The Publishing Post
A Insight into Pop Up Projects: Pathways Into Children's Publishing
By Tasneem Hafiz
Are you excited and interested in becoming a children's illustrator? Pop Up Projects, a non-profit social enterprise, are accepting applications, up until Friday 29 July at 5 p.m. BST, onto their programme Pathways Into Children's Publishing. The two-year illustration course is specifically designed to engage emerging artists, aged twenty-one and above that are under-represented in children's publishing. Applications are open for those with and without any formal training in illustration.
The programme is presented by Pop Up Projects whose mission is to transform lives through literature and publishing, especially working with those in challenging situations. The course will be delivered by 100+ children’s illustrators, editors, art directors, course leaders and lecturers from twenty-five affiliated publishers and universities.
Still wondering whether to apply? We had the opportunity to speak with one of the programme mentors this year, James Mayhew who is an author and illustrator of books including Katie’s Picture Show and Gaspard the Fox, and 2021’s pathways mentee, Ria Dastidar who illustrated the gorgeous Magnificent!.
James, can you tell us about yourself? What got you interested in becoming an illustrator? Were you self-taught or had formal training?
I’m a children’s author and illustrator based on the Suffolk/Norfolk border. I always wanted to be an artist of some kind, but it took me a while to find the right specialisation for me. I did a Foundation Course at Lowestoft College to begin with, and from there decided I wanted to be a great painter! But I was persuaded to think of something more narrative, as my work was always figurative and better suited to something illustrative. I did consider theatre design for a while, but in the end illustration was the right choice. After Lowestoft I went to Kent to study at Maidstone College of Art, and I graduated with a BA with First Class honours in Illustration.
Why is representation important? Why is it essential to open doors for more diverse illustrators in children’s publishing?
What I love about Pathways is the support and encouragement of diverse creators. Diversity can mean many things to different people, but can include race, gender, sexuality, disability and economic circumstances. When I was growing up in the 70s and 80s I never saw myself, as a young gay kid, represented at all. Not once. That sense of not belonging, not being valid or valued, is deeply damaging. It stays with you all your life. Those experiences we have in our formative years are incredibly important and run very deep. This is why children’s books are so powerful and important, and it’s why creators have a responsibility to be inclusive and representative of all people. The best way to achieve this, I believe, is to encourage those under-represented people into the industry so their authentic voices can be given an opportunity to be heard.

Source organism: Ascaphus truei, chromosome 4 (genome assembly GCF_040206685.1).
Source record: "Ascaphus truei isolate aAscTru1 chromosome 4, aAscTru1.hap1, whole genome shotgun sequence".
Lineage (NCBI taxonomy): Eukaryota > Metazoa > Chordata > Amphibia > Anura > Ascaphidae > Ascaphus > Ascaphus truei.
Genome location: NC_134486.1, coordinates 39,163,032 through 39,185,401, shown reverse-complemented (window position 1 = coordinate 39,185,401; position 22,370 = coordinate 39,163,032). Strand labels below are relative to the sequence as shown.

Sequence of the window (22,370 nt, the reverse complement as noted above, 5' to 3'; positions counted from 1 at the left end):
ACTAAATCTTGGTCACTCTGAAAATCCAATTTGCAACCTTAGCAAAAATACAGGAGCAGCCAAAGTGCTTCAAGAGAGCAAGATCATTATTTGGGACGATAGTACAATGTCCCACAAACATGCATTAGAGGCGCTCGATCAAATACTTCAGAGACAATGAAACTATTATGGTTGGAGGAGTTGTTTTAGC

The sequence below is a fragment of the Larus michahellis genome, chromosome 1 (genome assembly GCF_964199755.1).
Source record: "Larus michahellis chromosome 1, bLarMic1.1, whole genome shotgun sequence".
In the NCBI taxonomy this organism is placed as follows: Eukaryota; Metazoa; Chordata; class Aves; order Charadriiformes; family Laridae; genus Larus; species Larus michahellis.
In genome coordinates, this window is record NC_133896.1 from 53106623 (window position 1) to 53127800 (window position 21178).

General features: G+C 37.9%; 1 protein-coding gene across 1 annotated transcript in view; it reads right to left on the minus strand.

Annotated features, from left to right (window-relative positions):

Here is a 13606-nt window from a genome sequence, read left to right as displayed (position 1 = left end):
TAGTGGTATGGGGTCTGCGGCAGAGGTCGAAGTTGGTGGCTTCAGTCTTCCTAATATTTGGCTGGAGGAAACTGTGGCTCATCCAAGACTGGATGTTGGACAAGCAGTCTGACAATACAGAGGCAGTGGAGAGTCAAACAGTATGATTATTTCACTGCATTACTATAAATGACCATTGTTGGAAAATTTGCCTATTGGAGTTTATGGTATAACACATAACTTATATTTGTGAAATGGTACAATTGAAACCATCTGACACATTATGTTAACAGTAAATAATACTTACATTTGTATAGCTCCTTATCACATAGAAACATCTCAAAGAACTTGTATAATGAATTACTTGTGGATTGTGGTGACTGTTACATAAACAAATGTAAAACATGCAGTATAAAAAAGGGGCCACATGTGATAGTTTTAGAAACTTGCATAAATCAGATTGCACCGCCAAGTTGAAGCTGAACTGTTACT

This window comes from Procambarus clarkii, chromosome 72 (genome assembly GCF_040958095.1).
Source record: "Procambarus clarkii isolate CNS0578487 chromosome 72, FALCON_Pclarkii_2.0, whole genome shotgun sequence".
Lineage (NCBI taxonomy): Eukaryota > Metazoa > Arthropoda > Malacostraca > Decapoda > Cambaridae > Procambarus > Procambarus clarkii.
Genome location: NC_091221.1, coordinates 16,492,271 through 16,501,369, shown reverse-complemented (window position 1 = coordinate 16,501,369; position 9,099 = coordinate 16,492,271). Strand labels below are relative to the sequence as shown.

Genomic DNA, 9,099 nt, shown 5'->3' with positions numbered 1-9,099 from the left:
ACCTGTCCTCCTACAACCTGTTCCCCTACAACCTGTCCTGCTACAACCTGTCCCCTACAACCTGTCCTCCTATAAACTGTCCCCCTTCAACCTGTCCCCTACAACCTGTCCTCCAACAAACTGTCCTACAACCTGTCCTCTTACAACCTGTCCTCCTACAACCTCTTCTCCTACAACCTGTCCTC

How do you work alongside the mentees on the 2-year programme?
This is always a fascinating process, getting to know the mentees, discovering their talents, their interests, their hopes and dreams, and then guiding them in a way that teachers them the nuts and bolts of book creation, but which also encourages them to find their own true voice, and to create projects that are meaningful to them, and best show off their skills and abilities. It can be an emotional process, and through regular zoom calls and the sharing of ideas and experiences, I aim to gently encourage them to try new things, to experiment and explore just what they are capable of. It’s a great joy to see their work develop and watch them grow as artists and as people. I feel very privileged, always, to be a small part of their journey.
Ria, can you tell us about yourself? What got you interested in becoming an illustrator? Were you self-taught or had formal training?
I’m an illustrator and designer from North London. I always loved to draw as a kid, and spent my formative years watching the Muppets, cartoons, reading anything and making lots of silly things! So it all progressed from there. I completed an MA in Character Animation later on in life. The course enabled me to learn about visual storytelling, and creating engaging characters. This helped me in the future when tackling publishing briefs on Pathways.
What advice can you give to artists who want to make an application but are nervous?
Don’t be nervous at all. It’s a great course to be involved with and you don’t need any formal training at all. Just bring your imagination, enthusiasm, ability to try new things and learn!
Lastly, congratulations on getting your first illustrated children’s book Magnificent published last year! What was the most important thing that the programme taught you?
Making children’s books is not easy! You have to be passionate, love problem solving, take on feedback and follow through to deliver challenging projects. All through this process Pathways encouraged and supported me. Without the course I would not have been commissioned to illustrate Magnificent. It has helped me move forward in the industry. I never anticipated this when I first applied in the summer of 2019.
The course begins in December 2022 and concludes in December 2024. Application forms can be found on the Pop Up website here. The website also includes a digital prospectus and a portfolio of last year’s cohort for further inspiration.
You can follow James (@mrjamesmayhew) and Ria (@ria_dastidar) on Twitter and Instagram, respectively. You can also keep up to date with @PopUpFestival and @PathwaysInto on Twitter.